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Cybersecurity Threats to Medical Devices are a Growing Concern


— February 8, 2016

According to a statement from the FDA, “Cybersecurity threats to medical devices are a growing concern. The exploitation of cybersecurity vulnerabilities presents a potential risk to the safety and effectiveness of medical devices.” The agency has issued draft guideline to medical device makers as to how they can protect consumers from these cybersecurity issues.


According to a statement from the FDA, “Cybersecurity threats to medical devices are a growing concern. The exploitation of cybersecurity vulnerabilities presents a potential risk to the safety and effectiveness of medical devices.” The agency has issued draft guideline to medical device makers as to how they can protect consumers from these cybersecurity issues.

The guidance is not legally binding on medical device makers. However, it recommends various steps the companies can take to ensure the safety of their products from unscrupulous hackers. These steps include such things as early measures to address risks, monitoring and assessing risks and coordinating efforts with other companies, the government and other groups to disclose cybersecurity issues.

The good news for consumers is that most of the issues with medical device cybersecurity are minor. They’re actually considered routine and can be fixed with software updates, called patches. Cybersecurity issues of this low level don’t require reporting according to the FDA’s new guidelines.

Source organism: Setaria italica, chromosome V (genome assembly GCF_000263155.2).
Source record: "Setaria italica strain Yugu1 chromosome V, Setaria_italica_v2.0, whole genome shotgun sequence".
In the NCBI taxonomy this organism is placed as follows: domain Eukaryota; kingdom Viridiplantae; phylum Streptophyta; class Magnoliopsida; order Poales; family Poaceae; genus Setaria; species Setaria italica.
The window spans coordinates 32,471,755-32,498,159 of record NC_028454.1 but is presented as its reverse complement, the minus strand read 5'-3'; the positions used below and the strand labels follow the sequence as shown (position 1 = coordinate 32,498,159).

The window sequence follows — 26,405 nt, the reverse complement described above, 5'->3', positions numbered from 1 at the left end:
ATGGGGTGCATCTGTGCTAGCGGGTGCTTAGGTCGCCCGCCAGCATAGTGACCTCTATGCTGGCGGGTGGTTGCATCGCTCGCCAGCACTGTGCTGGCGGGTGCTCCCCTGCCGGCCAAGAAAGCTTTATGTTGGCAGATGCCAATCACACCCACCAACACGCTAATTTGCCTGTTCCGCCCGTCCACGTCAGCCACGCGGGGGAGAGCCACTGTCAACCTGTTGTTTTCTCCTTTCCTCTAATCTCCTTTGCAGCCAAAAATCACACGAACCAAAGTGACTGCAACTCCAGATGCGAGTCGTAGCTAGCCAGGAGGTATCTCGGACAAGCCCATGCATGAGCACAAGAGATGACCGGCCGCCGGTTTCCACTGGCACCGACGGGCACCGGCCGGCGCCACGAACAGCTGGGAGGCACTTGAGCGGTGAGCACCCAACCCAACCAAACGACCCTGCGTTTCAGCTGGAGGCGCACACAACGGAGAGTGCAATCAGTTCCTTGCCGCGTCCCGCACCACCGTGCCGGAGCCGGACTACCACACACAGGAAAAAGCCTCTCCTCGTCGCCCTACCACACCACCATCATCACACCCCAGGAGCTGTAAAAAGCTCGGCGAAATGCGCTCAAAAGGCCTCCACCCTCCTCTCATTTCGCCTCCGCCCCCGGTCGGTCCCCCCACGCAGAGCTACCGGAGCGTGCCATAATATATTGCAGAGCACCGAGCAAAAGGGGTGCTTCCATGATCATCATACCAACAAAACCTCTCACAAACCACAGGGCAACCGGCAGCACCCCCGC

The headquarters of the U.S. Food and Drug Administration (FDA) is shown in Silver Spring, Maryland, November 4, 2009. U.S. health officials unveiled plans to fight avoidable injuries from medication errors or misuse, a problem that harms hundreds of thousands of people each year and can be deadly. REUTERS/Jason Reed (UNITED STATES HEALTH) - RTXQCTU
The headquarters of the U.S. Food and Drug Administration (FDA) is shown in Silver Spring, Maryland, November 4, 2009. U.S. health officials unveiled plans to fight avoidable injuries from medication errors or misuse, a problem that harms hundreds of thousands of people each year and can be deadly. REUTERS/Jason Reed (UNITED STATES HEALTH) – RTXQCTU

The new guidance would require companies to report risks that involve the devices’ clinical performance and patient safety.

The FDA already had guidance in place to help medical device makers during the product development stage with better design choices. The new guidance is for monitoring medical devices after they’ve been released to the market.

New FDA guidance on the subject was met with approval by at least on cybersafety advocacy group. The group, I Am The Cavalry, worked with the agency in developing the guidance. The group’s founder, Joshua Corman, was pleased with the FDA’s statement.

He said, “I have found the FDA has been very forward thinking to get out in front of this and not wait for proof of harm before acting.”

The FDA held a cybersecurity workshop in Silver Spring, Maryland from January 20-21, the focus of which was “unresolved gaps and challenges that have hampered progress in advancing medical device cybersecurity.”

The new guidance is open for public comment for 90 days. After that, the agency will issue its final version.

Source:

FDA proposes cybersecurity guidance for medical devices

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